We all know that international affairs are currently dominated by the war in Ukraine. This, however, forms just part of the agenda of the Madrid Summit, which was planned under very different auspices.
Readers who are interested in these matters, which are nothing other than matters of international security, may remember that a Summit was held in London in December 2019, at which it was decided to reform the organisation, for the first time in 70 years.
NATO was founded in 1949 by 12 countries, including Italy, and its membership has increased over the years to 30 countries, all of which need to reach a consensus whenever decisions are to be taken. So perceptions of threats sometimes differ, and cohesion can certainly not be taken for granted.
The central issue is burden-sharing between the United States and Europe, which was criticised by the Trump presidency, but there is also a wide range of other issues.
While the military dimension has grown well over the years and has evolved in step with the times, the political dimension was showing signs of age. In other words, the decision was taken to update the old consultation mechanisms, which were causing NATO to fall behind in relation to newer bodies.
The aim of the reform process was to bring the old Alliance, which had served so well in the Cold War and the crises in the former Yugoslavia, back to the centre of the new international stage – at least as a place of consultation on key strategic issues for the major Western democracies.
Needless to say, concern about the rapid and determined rise of China as a world power was the focal point of American attention.
This formed the basis for a process of reflection that the Secretary General called “NATO 2030”, which is now merging into the new Strategic Concept due to be approved at the Madrid Summit. For the sake of clarity, the Strategic Concept sets out NATO’s guidelines, which establish the priorities that Member States’ governments see on the horizon. So it is a very important official document that is renewed every 10-12 years.
The one currently in force, which is clear and well written, was launched in Lisbon in 2010. It identifies three priority areas: collective defence; crisis management; and new cooperative security.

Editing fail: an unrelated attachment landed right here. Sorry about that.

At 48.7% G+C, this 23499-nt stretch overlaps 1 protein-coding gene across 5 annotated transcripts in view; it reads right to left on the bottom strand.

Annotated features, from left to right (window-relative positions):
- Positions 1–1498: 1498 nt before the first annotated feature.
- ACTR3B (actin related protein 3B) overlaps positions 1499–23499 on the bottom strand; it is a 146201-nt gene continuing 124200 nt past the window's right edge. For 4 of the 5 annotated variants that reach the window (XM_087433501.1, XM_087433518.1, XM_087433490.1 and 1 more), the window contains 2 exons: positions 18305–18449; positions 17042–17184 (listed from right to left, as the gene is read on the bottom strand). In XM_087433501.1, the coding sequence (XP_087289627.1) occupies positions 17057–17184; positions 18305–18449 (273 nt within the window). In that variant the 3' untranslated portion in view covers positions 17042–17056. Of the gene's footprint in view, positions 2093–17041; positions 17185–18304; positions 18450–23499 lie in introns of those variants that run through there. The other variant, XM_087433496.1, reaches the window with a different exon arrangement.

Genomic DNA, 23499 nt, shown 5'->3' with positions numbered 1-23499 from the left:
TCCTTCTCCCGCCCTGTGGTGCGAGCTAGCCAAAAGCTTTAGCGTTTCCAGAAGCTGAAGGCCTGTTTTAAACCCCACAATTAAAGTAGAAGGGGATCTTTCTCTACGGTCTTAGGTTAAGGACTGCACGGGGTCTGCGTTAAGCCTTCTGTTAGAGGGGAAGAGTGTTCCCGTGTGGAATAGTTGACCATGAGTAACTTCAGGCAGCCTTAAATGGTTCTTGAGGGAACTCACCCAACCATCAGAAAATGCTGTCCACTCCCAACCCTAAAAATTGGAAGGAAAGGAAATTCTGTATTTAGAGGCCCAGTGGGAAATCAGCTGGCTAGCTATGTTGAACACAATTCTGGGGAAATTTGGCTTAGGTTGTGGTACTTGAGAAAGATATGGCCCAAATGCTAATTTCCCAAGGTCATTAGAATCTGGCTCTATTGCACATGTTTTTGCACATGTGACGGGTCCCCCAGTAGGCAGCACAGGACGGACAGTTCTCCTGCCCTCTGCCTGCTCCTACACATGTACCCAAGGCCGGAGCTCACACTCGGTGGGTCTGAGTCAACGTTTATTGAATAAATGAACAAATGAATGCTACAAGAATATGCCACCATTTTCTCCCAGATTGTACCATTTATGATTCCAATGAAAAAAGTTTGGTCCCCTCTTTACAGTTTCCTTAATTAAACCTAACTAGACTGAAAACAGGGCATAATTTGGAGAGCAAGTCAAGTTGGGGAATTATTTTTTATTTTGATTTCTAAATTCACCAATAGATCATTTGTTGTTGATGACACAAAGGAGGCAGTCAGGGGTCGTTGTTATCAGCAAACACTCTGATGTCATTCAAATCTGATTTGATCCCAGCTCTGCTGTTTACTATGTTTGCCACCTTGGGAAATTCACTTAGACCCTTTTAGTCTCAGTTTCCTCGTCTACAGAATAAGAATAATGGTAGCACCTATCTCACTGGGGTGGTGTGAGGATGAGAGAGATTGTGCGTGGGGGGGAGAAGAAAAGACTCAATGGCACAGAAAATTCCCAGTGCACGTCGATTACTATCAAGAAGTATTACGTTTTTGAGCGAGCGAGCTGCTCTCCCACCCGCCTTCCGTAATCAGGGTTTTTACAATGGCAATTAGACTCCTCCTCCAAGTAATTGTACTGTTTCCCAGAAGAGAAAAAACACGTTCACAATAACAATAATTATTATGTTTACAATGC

Coming right up to date, the war in Ukraine has devastated the proposed scenario, forcing member countries to make some very difficult choices. Over the past few months, there has been daily talk and written analysis of this war, which has unleashed a perfect storm.
Driven by a plan to re-establish the geographical framework of the old Soviet Union, the war sprang from imprecise forecasts of an easy victory. It has already caused a deep rift between two peoples, where previously there was none, and this rift will take generations to heal.
We know that almost all Member States have decided to support Ukraine’s tenacious defence against aggression, including by sending weapons, with the subtle distinction of defending the country under attack, without touching the national soil of the aggressor. And events are continually evolving as we write.
It is worth noting, however, that so far we have witnessed an unexpected degree of cohesion between Western countries.
The war has hijacked the summit, with repercussions for the reform process and the assessment of the global situation. The Summit therefore seems to have two parallel tracks: one for further decision-making about the Russia-Ukraine conflict, which is far from easy and inevitably affects a range of different sectors. And another for approving the Strategic Concept, which takes a broader view of international security issues in general.
NATO will remain a regional organisation, but with an emphasis on global partners. The presence of the prime ministers of Japan, Korea, Australia and New Zealand is a completely new departure, which would generate rivers of ink if the stage was not already occupied by other concerns.
Special emphasis will be given to the role of high technology, from space to artificial intelligence. These are the new frontiers of the human community, and it is therefore painful that so much attention will be diverted to a conventional conflict that is a war of yesterday.
China will be named for the first time, using carefully chosen language, however, that does not define it as an adversary, but as a competitor with which it is necessary to deal in various ways.
Climate change and security, terrorism, environmental disaster, the resilience of human communities in the broadest sense and compliance with the international order are the other major topics to be taken into consideration.
From a national point of view, the geographical framework is important. NATO will not only have to look to the East but also to the South, which is a clear source of threats. We are talking about the Arab world, as well as Africa and the Sahel. These names will appear in the final document for the first time.
The principle of “360-degree” security has been mentioned at other NATO summits. It is to be hoped that this vision will be put into practice.
Italy, which has always played a leading role, has every right to ask partners to take part in burden-sharing in areas that are important to us, such as the Mediterranean and the Balkans.
The horrendous conflict unfolding before our eyes is preventing Western democracies from devoting their full attention to the major issues of the future, as they had hoped to. The Heads of State and Government, however, still have the unenviable task of making wise and far-sighted choices.